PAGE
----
When Shannon LaNier was a boy, he told his classmates that President Thomas Jefferson was his great grandfather. His teacher didn't see how that was possible. LaNier looks black. She instructed him to stop lying. Now, he says, DNA and other evidence supports the story that had been passed down in his family of its connection to Jefferson and enslaved woman Sally Hemings. LaNier speaks in Kalamazoo on Feb. 27.
Today, LaNier, co-author of "Jefferson's Children: The Story of One American Family," is a guest on WestSouthwest, the news and public affairs show on WMUK (listen now: click icon above). He talks about his lineage, the state of race relations and his recommendations for racial healing.
LaNier is related to Jefferson on his mother's father's side. He says his book represents the first time that the voices of direct descendants of Jefferson, America's third president, are heard. In total, some two dozen relatives of the children that Jefferson fathered between his wife, Martha, and Sally Hemings shared their personal stories with LaNier. Usually, it's historians recounting the Jefferson-Hemings tie in writings, according to LaNier.
"Some did not know (they were black) because their family had started to pass as white, and hid the story of who they were, their family, and took it to the grave with them."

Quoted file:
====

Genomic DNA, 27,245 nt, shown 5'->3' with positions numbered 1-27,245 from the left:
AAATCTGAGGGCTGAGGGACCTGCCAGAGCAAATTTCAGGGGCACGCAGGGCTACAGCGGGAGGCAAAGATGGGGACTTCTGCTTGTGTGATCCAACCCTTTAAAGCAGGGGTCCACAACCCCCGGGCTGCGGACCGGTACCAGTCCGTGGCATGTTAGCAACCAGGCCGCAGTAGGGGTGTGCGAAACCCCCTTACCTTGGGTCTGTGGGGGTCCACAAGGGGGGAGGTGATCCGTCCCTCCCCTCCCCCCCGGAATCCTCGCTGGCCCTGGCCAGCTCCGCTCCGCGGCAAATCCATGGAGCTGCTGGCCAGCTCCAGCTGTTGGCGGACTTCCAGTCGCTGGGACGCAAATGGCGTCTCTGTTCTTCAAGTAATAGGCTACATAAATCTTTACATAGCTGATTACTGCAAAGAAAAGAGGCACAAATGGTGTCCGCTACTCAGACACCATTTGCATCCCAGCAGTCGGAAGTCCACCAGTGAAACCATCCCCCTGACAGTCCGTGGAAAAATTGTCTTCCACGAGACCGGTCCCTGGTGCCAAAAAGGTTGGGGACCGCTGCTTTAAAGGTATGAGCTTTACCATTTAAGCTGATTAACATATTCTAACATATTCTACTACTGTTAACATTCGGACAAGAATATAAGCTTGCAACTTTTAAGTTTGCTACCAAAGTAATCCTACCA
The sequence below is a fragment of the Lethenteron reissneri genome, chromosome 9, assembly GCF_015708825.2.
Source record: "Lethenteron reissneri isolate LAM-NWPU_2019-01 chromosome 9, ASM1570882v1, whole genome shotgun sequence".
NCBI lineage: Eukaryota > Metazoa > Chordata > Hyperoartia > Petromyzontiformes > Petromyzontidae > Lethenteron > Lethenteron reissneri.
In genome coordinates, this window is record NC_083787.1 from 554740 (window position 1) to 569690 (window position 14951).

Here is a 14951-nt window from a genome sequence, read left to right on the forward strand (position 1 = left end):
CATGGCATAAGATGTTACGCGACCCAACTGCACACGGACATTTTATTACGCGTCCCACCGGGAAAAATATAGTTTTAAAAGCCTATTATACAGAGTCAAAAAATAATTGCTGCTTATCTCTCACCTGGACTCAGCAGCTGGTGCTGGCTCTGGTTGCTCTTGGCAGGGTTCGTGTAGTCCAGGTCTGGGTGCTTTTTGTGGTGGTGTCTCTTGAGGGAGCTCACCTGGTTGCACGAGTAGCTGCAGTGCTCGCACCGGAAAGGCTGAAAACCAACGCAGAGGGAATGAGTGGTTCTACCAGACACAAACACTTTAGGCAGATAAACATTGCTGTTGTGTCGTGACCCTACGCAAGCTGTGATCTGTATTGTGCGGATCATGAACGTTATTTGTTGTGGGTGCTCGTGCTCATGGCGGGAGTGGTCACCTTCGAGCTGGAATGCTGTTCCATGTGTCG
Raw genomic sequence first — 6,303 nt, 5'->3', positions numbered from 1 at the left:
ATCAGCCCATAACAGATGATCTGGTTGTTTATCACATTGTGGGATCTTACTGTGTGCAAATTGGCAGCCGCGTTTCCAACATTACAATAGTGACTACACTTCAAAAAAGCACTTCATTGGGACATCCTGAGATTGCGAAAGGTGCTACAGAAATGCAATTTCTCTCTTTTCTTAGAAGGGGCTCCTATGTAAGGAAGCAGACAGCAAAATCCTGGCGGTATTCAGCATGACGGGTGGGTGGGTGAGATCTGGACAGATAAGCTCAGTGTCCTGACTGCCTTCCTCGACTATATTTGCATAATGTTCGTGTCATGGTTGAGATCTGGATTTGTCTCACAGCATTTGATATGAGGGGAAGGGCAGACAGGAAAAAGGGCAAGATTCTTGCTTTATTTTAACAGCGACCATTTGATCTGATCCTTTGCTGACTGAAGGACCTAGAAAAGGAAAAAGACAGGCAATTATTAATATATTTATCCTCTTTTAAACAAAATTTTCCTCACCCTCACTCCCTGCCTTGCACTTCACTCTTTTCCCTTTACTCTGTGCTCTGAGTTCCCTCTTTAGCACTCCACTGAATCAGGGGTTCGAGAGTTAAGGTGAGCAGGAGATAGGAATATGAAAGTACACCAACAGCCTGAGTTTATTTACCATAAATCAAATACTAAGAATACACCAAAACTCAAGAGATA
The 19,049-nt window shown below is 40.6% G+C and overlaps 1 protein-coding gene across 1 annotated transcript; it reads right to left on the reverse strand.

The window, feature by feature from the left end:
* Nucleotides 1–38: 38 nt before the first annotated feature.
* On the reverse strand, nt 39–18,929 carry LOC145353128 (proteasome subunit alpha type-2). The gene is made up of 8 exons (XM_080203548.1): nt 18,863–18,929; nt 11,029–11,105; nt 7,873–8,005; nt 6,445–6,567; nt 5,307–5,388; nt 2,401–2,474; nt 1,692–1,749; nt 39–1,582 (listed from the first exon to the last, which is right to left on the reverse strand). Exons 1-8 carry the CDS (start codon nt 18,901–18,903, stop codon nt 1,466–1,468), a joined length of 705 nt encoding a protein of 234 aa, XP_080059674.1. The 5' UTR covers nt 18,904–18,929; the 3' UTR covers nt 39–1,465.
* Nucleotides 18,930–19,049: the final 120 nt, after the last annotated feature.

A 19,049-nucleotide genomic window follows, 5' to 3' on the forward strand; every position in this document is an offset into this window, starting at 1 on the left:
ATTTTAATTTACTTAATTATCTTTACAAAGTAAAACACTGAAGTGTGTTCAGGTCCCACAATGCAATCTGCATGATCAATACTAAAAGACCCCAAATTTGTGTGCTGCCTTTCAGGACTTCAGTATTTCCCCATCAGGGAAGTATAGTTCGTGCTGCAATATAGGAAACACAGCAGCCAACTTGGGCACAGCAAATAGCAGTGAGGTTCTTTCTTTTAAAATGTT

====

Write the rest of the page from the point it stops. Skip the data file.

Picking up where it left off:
LaNier says there was good reason why families, not just his, have continued to keep up the lie of their racial background.
"Remember, if someone found out you were passing or trying to trick or lie to them, they could put threats on your life and your family's life, so a lot was done to preserve people passing because they had to protect themselves."
LaNier, who now works as a TV journalist in New York City, says his family's story is really a story of America.
"Our family just happens to relate back to a president."
Due to slavery, he says that "there's a lot of people in this country...that have no idea they have black blood running in their veins."
But some do know. LaNier says he has some relatives who are very much aware of their heritage but choose to keep it private.
"There are some people who are still passing today and are comfortable, and know," he says.
LaNier says he decided to write a book with photojournalist Jane Feldman after Oprah Winfrey organized a Jefferson family reunion in 1999 at the late President Jefferson's Monticello plantation in Virginia. LaNier was in attendance at that reunion; he was then 18 years old.
LaNier is the keynote speaker for the Kalamazoo Legacy Luncheon on Feb. 27 at the Radisson Plaza Hotel in downtown Kalamazoo. The last day to register is Feb. 22. The event honors scholarship recipients and community members.